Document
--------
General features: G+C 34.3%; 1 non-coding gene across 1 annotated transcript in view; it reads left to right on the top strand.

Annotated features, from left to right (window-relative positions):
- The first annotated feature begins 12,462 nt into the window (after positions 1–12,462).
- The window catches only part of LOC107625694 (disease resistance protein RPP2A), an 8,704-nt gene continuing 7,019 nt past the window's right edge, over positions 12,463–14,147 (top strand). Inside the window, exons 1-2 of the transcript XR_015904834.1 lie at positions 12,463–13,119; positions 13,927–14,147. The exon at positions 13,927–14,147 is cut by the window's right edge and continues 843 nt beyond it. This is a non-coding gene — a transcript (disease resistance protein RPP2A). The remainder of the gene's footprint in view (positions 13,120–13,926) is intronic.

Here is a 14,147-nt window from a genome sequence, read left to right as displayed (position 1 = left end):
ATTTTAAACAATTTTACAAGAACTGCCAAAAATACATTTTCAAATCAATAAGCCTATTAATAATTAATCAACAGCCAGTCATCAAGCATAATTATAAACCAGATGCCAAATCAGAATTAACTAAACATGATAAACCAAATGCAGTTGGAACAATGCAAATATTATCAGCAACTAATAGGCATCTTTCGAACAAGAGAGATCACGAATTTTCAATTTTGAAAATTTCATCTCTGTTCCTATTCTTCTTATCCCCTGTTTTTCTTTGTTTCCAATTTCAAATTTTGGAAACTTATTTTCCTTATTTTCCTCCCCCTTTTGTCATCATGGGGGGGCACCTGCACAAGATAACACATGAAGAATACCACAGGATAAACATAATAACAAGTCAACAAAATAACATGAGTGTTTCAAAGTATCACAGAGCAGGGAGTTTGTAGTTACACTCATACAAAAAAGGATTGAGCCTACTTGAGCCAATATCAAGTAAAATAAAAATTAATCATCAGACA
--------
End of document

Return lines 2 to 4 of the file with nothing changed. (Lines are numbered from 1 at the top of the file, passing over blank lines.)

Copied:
Annotated features, from left to right (window-relative positions):
- The first annotated feature begins 12,462 nt into the window (after positions 1–12,462).
- The window catches only part of LOC107625694 (disease resistance protein RPP2A), an 8,704-nt gene continuing 7,019 nt past the window's right edge, over positions 12,463–14,147 (top strand). Inside the window, exons 1-2 of the transcript XR_015904834.1 lie at positions 12,463–13,119; positions 13,927–14,147. The exon at positions 13,927–14,147 is cut by the window's right edge and continues 843 nt beyond it. This is a non-coding gene — a transcript (disease resistance protein RPP2A). The remainder of the gene's footprint in view (positions 13,120–13,926) is intronic.